Christchurch council approves referendum for merger plan
A referendum will be held over which councils offer services in part of Dorset.
Christchurch Borough Council approved plans for a vote to determine residents' views on the creation of two unitary authorities to replace the existing nine.
The council said the results would determine its approach to the merger.
The postal referendum, which will not be legally binding, is expected to cost about £60,000.
Six out of Dorset's nine councils have backed plans to create two unitary authorities and proposed the changes to the secretary of state for communities and local government, Sajid Javid.
The merger plan involves forming one unitary authority of Bournemouth, Christchurch and Poole, and another authority made up of East Dorset, North Dorset, Purbeck, West Dorset, Weymouth and Portland, in a bid to save about £108m over six years.
Christchurch, along with Purbeck and East Dorset, voted against the change in February despite an eight-week public consultation last year revealing Dorset residents "overwhelmingly" supported the plans.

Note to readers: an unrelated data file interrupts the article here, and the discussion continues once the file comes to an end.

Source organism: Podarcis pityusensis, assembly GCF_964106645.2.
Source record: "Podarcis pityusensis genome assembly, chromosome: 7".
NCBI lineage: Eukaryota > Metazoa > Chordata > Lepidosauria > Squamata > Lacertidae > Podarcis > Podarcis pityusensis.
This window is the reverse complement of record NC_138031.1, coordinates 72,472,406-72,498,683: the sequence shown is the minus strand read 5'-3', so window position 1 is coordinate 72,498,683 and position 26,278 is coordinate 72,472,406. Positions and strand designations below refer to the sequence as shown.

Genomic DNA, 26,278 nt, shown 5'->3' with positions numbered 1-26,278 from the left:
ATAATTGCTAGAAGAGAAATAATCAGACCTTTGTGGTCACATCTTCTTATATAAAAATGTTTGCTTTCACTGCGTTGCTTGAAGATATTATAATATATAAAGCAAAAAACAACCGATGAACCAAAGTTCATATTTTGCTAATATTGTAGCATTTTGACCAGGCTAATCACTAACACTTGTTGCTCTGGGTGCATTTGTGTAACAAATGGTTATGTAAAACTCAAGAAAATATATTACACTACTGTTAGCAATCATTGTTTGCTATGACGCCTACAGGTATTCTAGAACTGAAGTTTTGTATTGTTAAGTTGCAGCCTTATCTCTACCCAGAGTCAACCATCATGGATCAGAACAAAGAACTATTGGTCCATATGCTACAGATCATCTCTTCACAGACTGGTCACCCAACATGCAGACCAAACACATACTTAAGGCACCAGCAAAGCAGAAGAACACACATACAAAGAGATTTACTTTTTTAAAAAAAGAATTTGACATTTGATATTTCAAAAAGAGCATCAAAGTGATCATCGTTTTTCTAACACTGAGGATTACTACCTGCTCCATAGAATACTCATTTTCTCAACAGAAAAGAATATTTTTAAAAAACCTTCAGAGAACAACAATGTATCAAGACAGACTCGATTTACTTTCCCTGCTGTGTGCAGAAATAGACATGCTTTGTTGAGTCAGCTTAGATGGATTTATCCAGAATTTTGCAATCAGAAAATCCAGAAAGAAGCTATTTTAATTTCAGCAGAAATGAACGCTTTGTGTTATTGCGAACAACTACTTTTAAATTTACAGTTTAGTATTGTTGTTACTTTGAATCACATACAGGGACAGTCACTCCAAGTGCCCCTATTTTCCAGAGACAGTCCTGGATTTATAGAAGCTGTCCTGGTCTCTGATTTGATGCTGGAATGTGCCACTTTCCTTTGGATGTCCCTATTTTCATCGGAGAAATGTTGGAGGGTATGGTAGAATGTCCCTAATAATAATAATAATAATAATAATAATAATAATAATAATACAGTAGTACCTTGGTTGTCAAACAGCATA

At an extraordinary full council meeting councillors voted 13-9 in favour of conducting a referendum.
Acting council leader David Flagg said: "Although not legally binding, the result of the referendum could be incorporated within representation to the Secretary of State. If residents do not support local government reorganisation we will work on alternative options for the Secretary of State to consider.
"However, if the results show support for unitary councils in Dorset then members will have to look at our position to ensure we represent the views of our residents."
The referendum is expected to take place in May. If the merger is approved it would start from April 2019.